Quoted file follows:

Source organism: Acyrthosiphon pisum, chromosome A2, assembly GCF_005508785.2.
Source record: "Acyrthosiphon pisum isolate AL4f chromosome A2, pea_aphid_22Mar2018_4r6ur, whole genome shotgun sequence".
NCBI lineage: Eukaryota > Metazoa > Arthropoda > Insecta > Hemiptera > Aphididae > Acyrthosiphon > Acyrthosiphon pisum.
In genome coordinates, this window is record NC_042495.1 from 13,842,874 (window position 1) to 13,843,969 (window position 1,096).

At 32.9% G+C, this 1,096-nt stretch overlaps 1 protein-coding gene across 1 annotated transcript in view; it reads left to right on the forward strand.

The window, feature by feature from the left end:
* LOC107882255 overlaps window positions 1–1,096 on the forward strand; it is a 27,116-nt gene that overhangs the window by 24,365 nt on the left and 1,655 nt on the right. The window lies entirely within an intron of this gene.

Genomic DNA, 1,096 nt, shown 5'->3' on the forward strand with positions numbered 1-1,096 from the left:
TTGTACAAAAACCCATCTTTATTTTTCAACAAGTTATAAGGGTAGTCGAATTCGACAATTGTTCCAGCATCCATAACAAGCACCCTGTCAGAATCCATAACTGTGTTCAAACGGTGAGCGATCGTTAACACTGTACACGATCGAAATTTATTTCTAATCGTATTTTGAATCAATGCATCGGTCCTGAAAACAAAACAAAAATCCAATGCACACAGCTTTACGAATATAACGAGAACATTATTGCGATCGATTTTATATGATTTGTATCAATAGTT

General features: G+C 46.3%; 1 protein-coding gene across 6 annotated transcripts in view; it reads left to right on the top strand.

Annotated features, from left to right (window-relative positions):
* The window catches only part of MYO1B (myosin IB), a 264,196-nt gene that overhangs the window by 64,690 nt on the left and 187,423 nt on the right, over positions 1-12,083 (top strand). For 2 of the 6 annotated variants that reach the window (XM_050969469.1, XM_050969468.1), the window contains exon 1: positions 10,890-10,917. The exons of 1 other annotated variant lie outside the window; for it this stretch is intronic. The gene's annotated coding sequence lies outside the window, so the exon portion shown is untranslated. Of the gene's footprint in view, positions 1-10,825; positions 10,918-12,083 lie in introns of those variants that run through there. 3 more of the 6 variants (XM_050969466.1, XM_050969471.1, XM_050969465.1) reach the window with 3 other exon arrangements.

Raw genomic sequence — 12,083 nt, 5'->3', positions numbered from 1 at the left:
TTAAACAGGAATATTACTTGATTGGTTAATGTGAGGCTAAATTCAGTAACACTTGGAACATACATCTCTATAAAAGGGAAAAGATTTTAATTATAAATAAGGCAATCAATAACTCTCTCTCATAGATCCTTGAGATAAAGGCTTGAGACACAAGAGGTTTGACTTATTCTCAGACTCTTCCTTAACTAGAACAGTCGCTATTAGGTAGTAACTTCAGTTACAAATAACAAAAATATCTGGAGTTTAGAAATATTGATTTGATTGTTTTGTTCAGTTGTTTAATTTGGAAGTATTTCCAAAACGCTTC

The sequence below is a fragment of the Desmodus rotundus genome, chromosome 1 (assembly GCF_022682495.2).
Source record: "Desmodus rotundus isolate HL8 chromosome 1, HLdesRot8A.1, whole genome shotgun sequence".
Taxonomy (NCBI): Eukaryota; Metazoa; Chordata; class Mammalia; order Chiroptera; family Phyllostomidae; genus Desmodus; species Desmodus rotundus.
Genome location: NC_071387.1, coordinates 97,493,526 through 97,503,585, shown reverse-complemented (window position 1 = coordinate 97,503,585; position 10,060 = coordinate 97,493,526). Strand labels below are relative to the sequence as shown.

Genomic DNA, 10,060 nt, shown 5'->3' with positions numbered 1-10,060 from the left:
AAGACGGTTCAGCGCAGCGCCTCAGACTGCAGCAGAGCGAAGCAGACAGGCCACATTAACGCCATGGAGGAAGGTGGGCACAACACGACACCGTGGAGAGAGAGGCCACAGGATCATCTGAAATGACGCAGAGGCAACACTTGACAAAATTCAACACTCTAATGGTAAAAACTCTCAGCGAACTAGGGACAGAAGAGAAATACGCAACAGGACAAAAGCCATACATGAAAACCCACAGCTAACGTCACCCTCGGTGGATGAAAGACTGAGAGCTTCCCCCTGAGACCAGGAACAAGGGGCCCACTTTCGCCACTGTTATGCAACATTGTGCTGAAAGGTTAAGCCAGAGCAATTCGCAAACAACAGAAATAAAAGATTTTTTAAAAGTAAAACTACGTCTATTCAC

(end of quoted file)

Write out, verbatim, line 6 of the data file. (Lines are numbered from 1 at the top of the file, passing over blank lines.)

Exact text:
The window, feature by feature from the left end: